The Kansas College Republicans call is getting pushback from state House Transportation and Public Safety Budget Committee Chairman J.R. Claeys (R-Salina), who took to Twitter Thursday to accuse the group of wanting to allow “cop killers to have a shot at adding child rape to their record.”

The tweet sparked a twitter war between Claeys and Glasscock.

Claeys’ tweet did spark a back and forth between him and Glasscock which had the College Republican chief accusing Claeys of comments “beneath his office”.

Glasscock also took to Twitter to tell Claeys that he was “disappointed” that they could not have a “civil disagreement,” a comment that sparked Claeys to double down on his accusation that Glasscock and the College Republicans were “defending monsters”. Glasscock then tweeted that Claeys’ rhetoric was “beneath your office”.

Claeys told The Celock Report that his tweet was based on the 1975 killing of Salina police officer Jerry Ivey. Ivey’s killer, Roy Earl Schultz, escaped from prison in 1977 and kidnapped a family of three and attempted to rape a five-year-old girl while holding the family hostage.

“It isn’t a spineless legislature that pulls over the cop killer, it’s our men and women in law enforcement,” Claeys told The Celock Report. “The public deserves to be protected from these monsters. And I’ll do everything in my power to protect our officers, our troopers and the people of the state of Kansas.”

Claeys also cited the case of Reginald and Jonathan Carr, who were sentenced to the death penalty for torturing, sexually assaulting and killing four Wichita young professionals during a 2000 crime spree. The Kansas Supreme Court overturned the Carr brothers sentence last year, in a case that sparked anger amongst conservatives.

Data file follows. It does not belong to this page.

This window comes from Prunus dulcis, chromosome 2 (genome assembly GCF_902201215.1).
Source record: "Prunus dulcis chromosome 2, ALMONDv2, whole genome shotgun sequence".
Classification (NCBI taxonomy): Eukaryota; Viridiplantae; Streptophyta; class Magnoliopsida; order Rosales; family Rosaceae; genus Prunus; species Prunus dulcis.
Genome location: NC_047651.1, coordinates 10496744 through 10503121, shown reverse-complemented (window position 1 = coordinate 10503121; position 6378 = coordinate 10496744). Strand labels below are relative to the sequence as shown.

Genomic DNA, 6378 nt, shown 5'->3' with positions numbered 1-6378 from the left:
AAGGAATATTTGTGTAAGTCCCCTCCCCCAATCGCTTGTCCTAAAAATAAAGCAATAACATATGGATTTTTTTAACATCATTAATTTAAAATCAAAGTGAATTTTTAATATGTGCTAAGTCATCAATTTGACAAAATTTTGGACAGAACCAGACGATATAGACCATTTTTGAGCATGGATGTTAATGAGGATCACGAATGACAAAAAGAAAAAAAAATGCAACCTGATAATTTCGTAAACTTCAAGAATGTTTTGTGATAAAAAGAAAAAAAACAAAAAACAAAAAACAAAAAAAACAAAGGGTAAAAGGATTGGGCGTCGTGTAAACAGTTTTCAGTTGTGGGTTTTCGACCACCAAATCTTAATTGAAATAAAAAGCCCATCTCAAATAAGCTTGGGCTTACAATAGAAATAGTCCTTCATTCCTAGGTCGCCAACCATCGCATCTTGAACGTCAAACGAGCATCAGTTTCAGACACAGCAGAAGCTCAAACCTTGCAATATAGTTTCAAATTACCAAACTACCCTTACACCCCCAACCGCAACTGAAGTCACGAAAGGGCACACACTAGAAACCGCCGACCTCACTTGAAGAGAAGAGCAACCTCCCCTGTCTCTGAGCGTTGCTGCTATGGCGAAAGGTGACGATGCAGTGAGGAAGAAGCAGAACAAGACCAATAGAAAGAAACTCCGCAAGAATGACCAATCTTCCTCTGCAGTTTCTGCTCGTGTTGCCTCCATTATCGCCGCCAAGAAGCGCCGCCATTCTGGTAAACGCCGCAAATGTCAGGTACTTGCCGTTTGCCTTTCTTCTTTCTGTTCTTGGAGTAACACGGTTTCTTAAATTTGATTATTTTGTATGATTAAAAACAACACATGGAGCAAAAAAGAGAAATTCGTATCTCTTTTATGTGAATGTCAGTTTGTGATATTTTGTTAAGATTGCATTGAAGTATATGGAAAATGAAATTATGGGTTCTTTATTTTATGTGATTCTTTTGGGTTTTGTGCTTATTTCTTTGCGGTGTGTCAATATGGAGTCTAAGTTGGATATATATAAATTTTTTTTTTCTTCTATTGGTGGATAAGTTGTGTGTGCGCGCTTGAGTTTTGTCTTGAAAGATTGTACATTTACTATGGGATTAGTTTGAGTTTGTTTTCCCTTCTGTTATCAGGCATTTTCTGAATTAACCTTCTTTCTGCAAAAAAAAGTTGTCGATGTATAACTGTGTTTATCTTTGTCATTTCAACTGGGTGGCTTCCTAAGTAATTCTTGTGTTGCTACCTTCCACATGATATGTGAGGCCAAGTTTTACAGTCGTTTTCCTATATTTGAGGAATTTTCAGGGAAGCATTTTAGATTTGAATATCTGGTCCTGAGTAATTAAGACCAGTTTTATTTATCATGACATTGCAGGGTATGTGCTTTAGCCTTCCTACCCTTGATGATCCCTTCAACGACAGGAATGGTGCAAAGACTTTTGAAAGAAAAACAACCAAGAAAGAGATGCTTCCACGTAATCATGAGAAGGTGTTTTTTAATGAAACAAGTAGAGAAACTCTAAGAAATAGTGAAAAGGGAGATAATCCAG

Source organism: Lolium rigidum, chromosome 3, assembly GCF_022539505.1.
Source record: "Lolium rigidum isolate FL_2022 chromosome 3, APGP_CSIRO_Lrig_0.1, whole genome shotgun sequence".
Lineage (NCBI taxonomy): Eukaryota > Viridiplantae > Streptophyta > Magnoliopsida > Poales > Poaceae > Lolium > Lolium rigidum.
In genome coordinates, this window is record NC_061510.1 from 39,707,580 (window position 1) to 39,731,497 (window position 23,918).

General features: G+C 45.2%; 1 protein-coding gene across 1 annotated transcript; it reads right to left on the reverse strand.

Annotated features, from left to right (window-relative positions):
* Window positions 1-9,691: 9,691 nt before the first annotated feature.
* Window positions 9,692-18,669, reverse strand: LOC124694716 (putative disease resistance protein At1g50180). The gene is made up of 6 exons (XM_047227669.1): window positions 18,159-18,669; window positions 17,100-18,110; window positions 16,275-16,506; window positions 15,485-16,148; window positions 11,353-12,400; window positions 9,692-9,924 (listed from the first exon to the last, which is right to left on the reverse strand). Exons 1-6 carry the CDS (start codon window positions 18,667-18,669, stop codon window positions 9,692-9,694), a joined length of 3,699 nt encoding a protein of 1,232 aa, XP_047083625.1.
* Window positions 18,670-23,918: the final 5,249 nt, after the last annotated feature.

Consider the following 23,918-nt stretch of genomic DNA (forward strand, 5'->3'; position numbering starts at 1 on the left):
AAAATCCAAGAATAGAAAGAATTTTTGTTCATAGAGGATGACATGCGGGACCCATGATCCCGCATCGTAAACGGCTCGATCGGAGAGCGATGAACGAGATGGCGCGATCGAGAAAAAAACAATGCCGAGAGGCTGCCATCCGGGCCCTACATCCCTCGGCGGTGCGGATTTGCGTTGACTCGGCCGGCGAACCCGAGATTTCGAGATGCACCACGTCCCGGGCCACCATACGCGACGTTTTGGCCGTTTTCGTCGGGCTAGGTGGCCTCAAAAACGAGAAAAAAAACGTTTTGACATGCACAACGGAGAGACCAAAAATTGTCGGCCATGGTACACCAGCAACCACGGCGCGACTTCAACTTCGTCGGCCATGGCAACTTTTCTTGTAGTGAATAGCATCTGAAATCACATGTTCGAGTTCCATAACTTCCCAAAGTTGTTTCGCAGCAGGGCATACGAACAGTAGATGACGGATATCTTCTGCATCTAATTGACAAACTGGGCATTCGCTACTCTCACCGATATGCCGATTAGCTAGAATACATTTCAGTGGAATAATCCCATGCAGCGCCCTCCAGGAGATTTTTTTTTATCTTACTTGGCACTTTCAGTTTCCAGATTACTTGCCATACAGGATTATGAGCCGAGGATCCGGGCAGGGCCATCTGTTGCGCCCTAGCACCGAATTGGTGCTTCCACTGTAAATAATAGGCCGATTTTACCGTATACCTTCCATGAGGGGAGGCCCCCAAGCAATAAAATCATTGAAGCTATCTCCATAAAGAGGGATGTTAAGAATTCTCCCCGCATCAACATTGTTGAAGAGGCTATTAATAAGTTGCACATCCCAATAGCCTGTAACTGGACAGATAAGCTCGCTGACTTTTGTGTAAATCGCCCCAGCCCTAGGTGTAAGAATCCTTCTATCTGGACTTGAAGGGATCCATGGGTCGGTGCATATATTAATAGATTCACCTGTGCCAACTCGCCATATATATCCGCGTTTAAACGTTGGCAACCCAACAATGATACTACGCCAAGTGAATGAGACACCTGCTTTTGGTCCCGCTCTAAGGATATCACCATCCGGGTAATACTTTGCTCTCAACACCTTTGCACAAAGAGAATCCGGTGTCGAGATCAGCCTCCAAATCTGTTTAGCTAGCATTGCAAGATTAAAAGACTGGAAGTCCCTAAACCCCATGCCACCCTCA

“It’s telling that liberal groups are praising this move,” Claeys said. “Defending the Carr brothers may be something the CRs want to do, but I’m more interested in protecting innocent Kansans.”

Glasscock told The Celock Report that the group is not taking a stand on the Carr Brothers case or on any specific case in the state. He said that the group is looking at the larger issue instead.

Glasscock told The Celock Report that he knew the group would be generating debate. He did urge those opposing the resolution not to make accusations.

“I welcome any pushback we get. I respect Representative Claeys’ opinion on the issue,” Glasscock told The Celock Report. “I hope we can remain civil and not make accusatory statements.”

Glasscock said that the group would be putting out more resolutions going forward. He noted that the death penalty one was a start based on what he sees as growing opposition to the death penalty among his generation.

“This is the first of many different resolutions. Our generation is the most pro-life generation in American history and our generation opposes the death penalty,” he said. “This is symbolic of the larger populace as well.”